8vo., (9 x 7 ¼ inches). Hand-colored vignette title page printed in two colors, sectional title pages, hand-colored woodblock historiated initial letters, "Message to the Bookbinder" in Dutch and French at end (this copy without the double-page allegorical title page; upper half of pp. 1/2 of Bion cut away). 71 (of 74) double-page maps with hand color in full, heightened with liquid gold, 10 (of 15) plates, 8 of these folding (some pale stains). Contemporary mottled calf, the spine in six compartment separated by five raised bands, gilt lettered in one and decorated in the rest (hinges starting, gilt lettering faded, extremities worn).
Provenance: Probably from the library of Andrew Dury (fl. mid-18th century), mapmaker and publisher, his widow's sale 1787. With extensive contemporary manuscript annotations throughout by Charles Skottowe, Hinsale, including the note "This book was bought at Mrs. Dury's Auction, for 101 by Chas. Skottowe Nov 8 1787" on verso of title page. With manuscript ownership inscription of "J. F. Mournan, 1st May 1887, Springmount Hallow" to sectional title page of Africa section. Freeman's, 1/21/2005, Lot 203.
First edition. Pocket atlas published by François Halma, the maps reduced from Sanson's 1658 folio atlas, with Luyt's Tables Geographiques & Bion's l'Usage des Globes, featuring striking folding plates diagramming the workings of the celestial systems. Without the world map, the map of southern Germany, and the map of Madagascar. Born in Abbeville, a town in the Picardy region of France, in 1600, Sanson was the most noted French cartographer in modern history. Mapmaker to Louis XIV, King of France, Sanson endowed his maps with the most recent geographical information as well as the finest and sharpest engraving of the period. His "Cartes Generales de Toutes les Parties du Monde" was the most important single product of French commercial cartography of the seventeenth century. Sanson sparked a renaissance in geographical endeavor in his native country, which had not been a major player on the international cartographic stage since the great Oronce Finé in the sixteenth century. With this atlas, Sanson laid the foundations of French domination in map production, initiating the so-called "French school of cartography," a school that was unprecedented in its attention to precision and scientific detail and discarded much of the decorative embellishments of previous maps as irrelevant. From Sanson's time in the second half of the seventeenth century until the latter part of the eighteenth century, French geographical conceptions were more influential than those put forward by any other nation. With this landmark atlas, Sanson all but single-handedly caused the center of cartographic innovation to shift from Holland to France.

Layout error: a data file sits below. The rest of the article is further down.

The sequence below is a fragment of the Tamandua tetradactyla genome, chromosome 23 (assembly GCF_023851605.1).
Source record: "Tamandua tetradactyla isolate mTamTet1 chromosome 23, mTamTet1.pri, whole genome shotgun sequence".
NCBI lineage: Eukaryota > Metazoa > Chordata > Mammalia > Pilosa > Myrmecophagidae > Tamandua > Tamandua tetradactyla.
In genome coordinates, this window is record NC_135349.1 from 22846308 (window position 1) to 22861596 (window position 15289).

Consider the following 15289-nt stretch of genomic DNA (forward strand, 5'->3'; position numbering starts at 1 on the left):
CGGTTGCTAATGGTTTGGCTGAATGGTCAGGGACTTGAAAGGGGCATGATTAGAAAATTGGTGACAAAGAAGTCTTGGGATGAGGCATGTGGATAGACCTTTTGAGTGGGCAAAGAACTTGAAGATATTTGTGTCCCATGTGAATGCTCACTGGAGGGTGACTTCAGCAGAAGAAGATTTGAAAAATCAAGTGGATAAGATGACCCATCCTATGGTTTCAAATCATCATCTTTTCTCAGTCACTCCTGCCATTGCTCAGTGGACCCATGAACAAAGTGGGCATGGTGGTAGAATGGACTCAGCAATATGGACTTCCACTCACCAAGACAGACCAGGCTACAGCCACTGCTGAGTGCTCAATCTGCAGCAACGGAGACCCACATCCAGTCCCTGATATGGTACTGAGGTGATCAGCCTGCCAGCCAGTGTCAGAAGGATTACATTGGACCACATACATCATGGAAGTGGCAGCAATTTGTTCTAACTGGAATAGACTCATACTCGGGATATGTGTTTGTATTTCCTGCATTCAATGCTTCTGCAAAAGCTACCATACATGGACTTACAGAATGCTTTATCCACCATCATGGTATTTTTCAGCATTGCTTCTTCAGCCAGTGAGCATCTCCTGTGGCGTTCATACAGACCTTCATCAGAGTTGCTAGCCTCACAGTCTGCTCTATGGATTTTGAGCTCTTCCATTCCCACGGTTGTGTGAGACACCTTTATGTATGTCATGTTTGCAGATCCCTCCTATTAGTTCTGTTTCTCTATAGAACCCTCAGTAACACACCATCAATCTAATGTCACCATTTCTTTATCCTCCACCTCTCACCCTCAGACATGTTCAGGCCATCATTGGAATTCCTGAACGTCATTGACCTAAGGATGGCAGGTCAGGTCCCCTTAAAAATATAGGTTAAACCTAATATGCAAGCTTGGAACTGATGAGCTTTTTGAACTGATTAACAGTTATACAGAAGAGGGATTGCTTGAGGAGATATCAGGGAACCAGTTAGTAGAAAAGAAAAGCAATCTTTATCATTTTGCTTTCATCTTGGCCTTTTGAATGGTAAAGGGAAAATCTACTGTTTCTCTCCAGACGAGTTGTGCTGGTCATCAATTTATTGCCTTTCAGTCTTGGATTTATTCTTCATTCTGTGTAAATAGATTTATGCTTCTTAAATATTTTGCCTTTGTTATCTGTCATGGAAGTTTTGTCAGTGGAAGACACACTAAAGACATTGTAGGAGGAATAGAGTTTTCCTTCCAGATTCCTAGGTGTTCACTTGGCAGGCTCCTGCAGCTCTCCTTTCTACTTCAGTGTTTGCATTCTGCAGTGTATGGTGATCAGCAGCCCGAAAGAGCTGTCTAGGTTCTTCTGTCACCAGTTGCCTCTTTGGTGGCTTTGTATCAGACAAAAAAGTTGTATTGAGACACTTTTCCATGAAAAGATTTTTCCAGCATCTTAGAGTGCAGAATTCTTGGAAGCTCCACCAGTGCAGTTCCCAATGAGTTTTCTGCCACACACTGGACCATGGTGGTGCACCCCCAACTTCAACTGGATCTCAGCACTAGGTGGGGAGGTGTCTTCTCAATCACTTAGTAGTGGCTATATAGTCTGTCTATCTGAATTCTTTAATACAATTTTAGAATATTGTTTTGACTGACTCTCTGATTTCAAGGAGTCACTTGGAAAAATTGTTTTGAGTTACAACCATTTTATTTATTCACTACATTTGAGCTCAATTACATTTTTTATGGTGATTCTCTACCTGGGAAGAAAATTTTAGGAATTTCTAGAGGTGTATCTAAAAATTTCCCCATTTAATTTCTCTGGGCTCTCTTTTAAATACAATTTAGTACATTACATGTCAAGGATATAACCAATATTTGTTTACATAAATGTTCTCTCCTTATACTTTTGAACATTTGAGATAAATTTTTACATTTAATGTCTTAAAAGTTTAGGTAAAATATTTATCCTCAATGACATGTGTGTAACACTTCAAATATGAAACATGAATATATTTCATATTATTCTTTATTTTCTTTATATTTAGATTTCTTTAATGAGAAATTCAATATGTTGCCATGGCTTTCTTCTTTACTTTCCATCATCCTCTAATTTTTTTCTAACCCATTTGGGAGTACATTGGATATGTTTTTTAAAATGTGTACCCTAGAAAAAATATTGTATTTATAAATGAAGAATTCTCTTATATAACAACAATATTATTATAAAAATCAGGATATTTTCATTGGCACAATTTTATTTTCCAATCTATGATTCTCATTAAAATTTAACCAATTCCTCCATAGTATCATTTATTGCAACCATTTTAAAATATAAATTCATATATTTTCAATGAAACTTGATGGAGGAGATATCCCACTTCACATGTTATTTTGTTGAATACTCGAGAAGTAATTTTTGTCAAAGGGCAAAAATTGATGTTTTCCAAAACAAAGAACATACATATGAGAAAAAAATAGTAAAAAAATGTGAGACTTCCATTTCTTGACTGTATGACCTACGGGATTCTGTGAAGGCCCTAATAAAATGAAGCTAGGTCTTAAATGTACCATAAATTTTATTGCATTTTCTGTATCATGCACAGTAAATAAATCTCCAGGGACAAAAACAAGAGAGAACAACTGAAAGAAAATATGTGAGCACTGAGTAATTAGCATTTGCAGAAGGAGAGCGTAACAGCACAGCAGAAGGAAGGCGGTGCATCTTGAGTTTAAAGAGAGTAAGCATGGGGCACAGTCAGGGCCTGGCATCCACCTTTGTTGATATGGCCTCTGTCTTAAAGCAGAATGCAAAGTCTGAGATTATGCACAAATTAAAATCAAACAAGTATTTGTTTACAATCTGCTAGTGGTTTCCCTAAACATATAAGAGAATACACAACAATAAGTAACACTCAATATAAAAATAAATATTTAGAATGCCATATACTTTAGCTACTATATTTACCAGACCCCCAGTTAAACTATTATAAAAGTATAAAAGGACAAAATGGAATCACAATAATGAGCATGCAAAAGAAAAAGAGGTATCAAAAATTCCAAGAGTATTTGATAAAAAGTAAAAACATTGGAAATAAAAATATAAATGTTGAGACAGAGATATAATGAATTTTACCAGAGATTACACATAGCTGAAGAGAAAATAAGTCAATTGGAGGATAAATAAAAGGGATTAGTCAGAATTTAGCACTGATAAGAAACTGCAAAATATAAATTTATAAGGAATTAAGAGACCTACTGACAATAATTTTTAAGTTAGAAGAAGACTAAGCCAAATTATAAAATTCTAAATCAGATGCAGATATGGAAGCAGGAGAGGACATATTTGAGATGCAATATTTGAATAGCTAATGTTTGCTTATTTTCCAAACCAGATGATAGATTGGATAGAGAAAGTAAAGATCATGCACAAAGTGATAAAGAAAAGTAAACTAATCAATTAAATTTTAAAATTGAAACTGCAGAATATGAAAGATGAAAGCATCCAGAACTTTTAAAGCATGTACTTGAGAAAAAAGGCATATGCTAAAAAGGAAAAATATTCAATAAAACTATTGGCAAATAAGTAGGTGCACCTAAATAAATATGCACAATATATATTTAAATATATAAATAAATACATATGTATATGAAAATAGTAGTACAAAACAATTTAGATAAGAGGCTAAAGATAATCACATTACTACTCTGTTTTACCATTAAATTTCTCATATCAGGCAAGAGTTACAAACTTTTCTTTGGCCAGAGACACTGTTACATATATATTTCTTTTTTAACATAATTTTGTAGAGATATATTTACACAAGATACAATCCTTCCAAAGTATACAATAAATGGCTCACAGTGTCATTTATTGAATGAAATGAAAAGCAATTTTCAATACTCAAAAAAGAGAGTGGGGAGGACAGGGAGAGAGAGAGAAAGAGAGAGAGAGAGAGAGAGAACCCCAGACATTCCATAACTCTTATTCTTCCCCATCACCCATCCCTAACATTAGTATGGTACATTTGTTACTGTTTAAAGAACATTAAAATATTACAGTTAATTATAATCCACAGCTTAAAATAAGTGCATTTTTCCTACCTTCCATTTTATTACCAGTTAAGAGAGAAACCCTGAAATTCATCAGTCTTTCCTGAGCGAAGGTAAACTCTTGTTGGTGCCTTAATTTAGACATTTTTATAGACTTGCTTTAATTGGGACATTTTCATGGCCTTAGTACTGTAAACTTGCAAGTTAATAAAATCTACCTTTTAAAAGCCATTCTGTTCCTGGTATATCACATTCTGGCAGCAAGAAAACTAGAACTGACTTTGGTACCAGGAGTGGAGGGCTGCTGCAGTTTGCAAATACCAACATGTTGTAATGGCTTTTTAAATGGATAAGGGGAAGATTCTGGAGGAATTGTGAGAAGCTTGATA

Although this atlas is always listed under Nicolas Sanson, it is essentially Francois Halma's plagiarized pocket version of the Sanson atlas, reduced from Sanson's 1658 folio atlas, with the map divided into Continent groups. "François Halma was an editor, printer and publisher of theological, historical and geographical works. His output was large. He first established his business in Utrecht in 1674, then moved to Amsterdam and finally settled in Leeuwarden where he died in 1722. Among his works was an edition of Mercator's Ptolemy (1695) and a reduced-size edition of Sanson's large atlas under the new title 'Description De Tout L'Univers' [as here]" (Shirley, Printed Maps of the British Isles 1650-1750, p. 66). Koeman II, Hal1; Phillips, Atlases 528; Shirley Pastoureau, Sanson VII G.